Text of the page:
Grouping of non-cellular pixels on samsung camera sensor.

Instead of a 4-in-1 grouping of pixels, this 108MP sensor relies on what Samsung calls “Nonacell” technology. It combines nine neighboring pixels into one. This merging of a 3×3 pixel array creates a larger super pixel with a size of 2.4 microns. By doing so, the resolution drops from the native 108MP to 12MP, but the photos turn out to be brighter with better color accuracy. This is the non-a pixel binning method.

Full resolution comparison between the galaxy s22 ultra and the standard galaxy s22
A cropped segment of a 108MP image clicked by a Samsung Galaxy S22 Ultra (left) compared to a 50MP image clicked by the Galaxy S22.

As mentioned above, smaller pixels struggle to collect light data, so they lose detail in photos. The image above left is a segment of a 108MP full-resolution image taken by the Galaxy S22 Ultra’s main camera sensor, which comes with smaller 0.8-micron pixels. On the right is a cropped segment from a 50MP photo taken by the Galaxy S22’s main camera, which contains 1-micron larger pixels. Thanks to larger pixels, the Galaxy S22’s camera sensor collects more light data and as a result, you can see more detail on the leather strap, with improved sharpness and much better exposure.

However, when pixel binning kicks in, the Galaxy S22 Ultra’s camera sensor creates a larger 2.4-micron super pixel that collects more light data than the Galaxy S22’s main camera. which artificially creates a 2 micron smaller super pixel. Unsurprisingly, the results are reversed.

Galaxy s22 ultra vs galaxy s22 night mode grouped in pixels.
A 9-in-1 Night mode photo with pixel binning taken by a Samsung Galaxy S22 Ultra (right) against a 4-in-1 photo with pixel binning taken by a Galaxy S22.

As you can see from the image above, the Galaxy S22 Ultra’s larger super pixel provides better subject separation with better sharpness control, more surface detail and better color accuracy. But pixel binning isn’t just about bringing out low-light detail. It also plays a huge role in color reproduction, dynamic range management and other crucial parameters.

A cropped segment of a 108mp image clicked by the galaxy s22 ultra (left) versus a 50mp image clicked by the galaxy s22
A cropped segment of a 50MP image clicked by a Samsung Galaxy S22 (left) versus a 108MP image clicked by the Galaxy S22 Ultra.

In the image above left, the Galaxy S22 does a much better job of subject exposure, depth estimation, and color reproduction in a 50MP full-resolution shot, compared to to the 108MP snapshot of the same scene from the Galaxy S22 Ultra. The smaller pixels of the Galaxy S22 Ultra’s main camera result in washed out colors on buildings and an overall less punchy profile.

Daylight-pixel-binned-standard-s22-vs-s22-ultra
Daylight pixel sample from a Samsung Galaxy S22 (left) compared to an image taken by a Galaxy S22 Ultra.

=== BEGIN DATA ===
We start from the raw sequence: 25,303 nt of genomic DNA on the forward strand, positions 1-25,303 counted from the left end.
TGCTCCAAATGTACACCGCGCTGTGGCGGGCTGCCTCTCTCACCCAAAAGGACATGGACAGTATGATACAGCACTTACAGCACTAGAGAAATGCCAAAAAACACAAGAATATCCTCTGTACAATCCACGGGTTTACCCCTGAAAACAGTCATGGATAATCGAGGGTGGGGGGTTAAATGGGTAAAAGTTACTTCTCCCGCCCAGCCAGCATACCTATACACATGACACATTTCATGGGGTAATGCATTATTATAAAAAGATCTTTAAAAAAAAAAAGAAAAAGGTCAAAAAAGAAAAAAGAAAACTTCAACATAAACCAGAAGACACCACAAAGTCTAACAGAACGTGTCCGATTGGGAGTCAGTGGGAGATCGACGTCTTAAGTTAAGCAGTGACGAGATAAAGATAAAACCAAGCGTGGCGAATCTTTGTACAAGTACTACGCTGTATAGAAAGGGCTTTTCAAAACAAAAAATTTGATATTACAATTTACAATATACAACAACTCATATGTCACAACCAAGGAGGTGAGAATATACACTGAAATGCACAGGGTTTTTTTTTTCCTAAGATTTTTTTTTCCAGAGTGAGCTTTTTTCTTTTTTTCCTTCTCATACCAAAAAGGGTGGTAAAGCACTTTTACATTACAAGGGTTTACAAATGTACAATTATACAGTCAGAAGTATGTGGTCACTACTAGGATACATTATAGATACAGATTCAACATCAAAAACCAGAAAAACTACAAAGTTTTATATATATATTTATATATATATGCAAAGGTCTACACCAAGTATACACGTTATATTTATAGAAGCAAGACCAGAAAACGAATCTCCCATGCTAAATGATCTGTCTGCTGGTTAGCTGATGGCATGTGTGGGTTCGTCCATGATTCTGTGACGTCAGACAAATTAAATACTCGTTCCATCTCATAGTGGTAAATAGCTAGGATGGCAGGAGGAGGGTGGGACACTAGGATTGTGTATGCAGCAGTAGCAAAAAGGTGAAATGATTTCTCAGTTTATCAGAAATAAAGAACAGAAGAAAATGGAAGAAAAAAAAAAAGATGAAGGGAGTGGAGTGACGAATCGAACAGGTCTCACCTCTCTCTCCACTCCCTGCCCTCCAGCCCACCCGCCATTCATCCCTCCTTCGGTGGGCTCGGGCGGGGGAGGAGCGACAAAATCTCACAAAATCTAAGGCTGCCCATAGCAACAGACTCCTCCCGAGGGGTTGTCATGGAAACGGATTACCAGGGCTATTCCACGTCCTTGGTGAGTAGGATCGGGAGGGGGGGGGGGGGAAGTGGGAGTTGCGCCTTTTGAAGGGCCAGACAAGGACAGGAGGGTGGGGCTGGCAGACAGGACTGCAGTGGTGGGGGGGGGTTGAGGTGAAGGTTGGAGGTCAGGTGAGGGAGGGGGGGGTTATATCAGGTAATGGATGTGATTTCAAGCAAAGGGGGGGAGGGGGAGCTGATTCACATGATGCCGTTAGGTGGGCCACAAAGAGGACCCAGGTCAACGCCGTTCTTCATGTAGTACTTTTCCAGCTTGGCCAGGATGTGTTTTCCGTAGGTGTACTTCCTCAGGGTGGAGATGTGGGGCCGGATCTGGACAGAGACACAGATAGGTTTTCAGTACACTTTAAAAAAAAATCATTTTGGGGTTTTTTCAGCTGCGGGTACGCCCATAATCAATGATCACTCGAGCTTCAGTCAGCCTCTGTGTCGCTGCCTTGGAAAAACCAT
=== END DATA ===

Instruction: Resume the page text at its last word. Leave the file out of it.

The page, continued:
Just like the low light scenario, pixel grouping again highlights the difference and reverses the results. Thanks to the larger super pixels created by the Galaxy S22 Ultra’s camera sensor, the image on the right above captures the grooves of the brick more accurately in the image and the colors turned out to be closer of reality than in the photo taken by the vanilla Galaxy S22. However, it should be emphasized here that pixel clustering is not the only factor determining image quality. Much depends on the sensor brand, underlying algorithms, and aperture, among other factors.

The future of pixel binning on smartphones

With no end of pixel wars in sight, the next evolution is 200MP camera sensors. In fact, Motorola is rumored to be releasing the first phone with such powerful imaging hardware. In this case, the remosaic algorithms will combine no less than 16 pixels into a single large unit. Take Samsung’s own 200MP ISOCELL HP-1 sensor, for example, which introduces a new hybrid form of pixel clustering.

4x4 pixel binning on the samsung hp1 camera sensor.

Depending on the lighting situation, it performs a hybrid 4×4 pixel binning process that takes place in two stages. First, the sensor performs 4-in-1 clustering which involves a 2×2 array of 0.64 micron pixels. This creates a larger super pixel that measures 1.28 microns and produces photos at 50 megapixel resolution. Next, the sensor performs another round of 4-in-1 arraying that involves a 2×2 array of 1.28 micron pixels, creating an even larger super pixel that measures 2.56 microns. At the end of this process, the final image resolution drops to a manageable 12.5 megapixels.

Therein lies the reason why pixel grouping is so necessary. As smartphone camera sensors receive more and more pixels, the need for quality pixel grouping becomes all the more important. And it is a technology that is constantly evolving. Whether it’s tetra, nona, or the hybrid pixel grouping mentioned above, companies are still figuring out which methods work best for different cameras.